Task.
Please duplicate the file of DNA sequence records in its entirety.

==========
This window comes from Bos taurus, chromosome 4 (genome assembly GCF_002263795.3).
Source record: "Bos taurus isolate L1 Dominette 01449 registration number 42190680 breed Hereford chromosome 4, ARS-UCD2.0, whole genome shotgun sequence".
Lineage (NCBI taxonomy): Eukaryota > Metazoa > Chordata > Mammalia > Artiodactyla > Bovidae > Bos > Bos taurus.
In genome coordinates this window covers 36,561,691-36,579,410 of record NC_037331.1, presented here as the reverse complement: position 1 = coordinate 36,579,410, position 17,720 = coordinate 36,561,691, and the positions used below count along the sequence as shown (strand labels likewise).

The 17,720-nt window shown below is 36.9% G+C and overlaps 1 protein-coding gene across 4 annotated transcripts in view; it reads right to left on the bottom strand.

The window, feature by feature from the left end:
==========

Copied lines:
This window comes from Bos taurus, chromosome 4 (genome assembly GCF_002263795.3).
Source record: "Bos taurus isolate L1 Dominette 01449 registration number 42190680 breed Hereford chromosome 4, ARS-UCD2.0, whole genome shotgun sequence".
Lineage (NCBI taxonomy): Eukaryota > Metazoa > Chordata > Mammalia > Artiodactyla > Bovidae > Bos > Bos taurus.
In genome coordinates this window covers 36,561,691-36,579,410 of record NC_037331.1, presented here as the reverse complement: position 1 = coordinate 36,579,410, position 17,720 = coordinate 36,561,691, and the positions used below count along the sequence as shown (strand labels likewise).

The 17,720-nt window shown below is 36.9% G+C and overlaps 1 protein-coding gene across 4 annotated transcripts in view; it reads right to left on the bottom strand.

The window, feature by feature from the left end: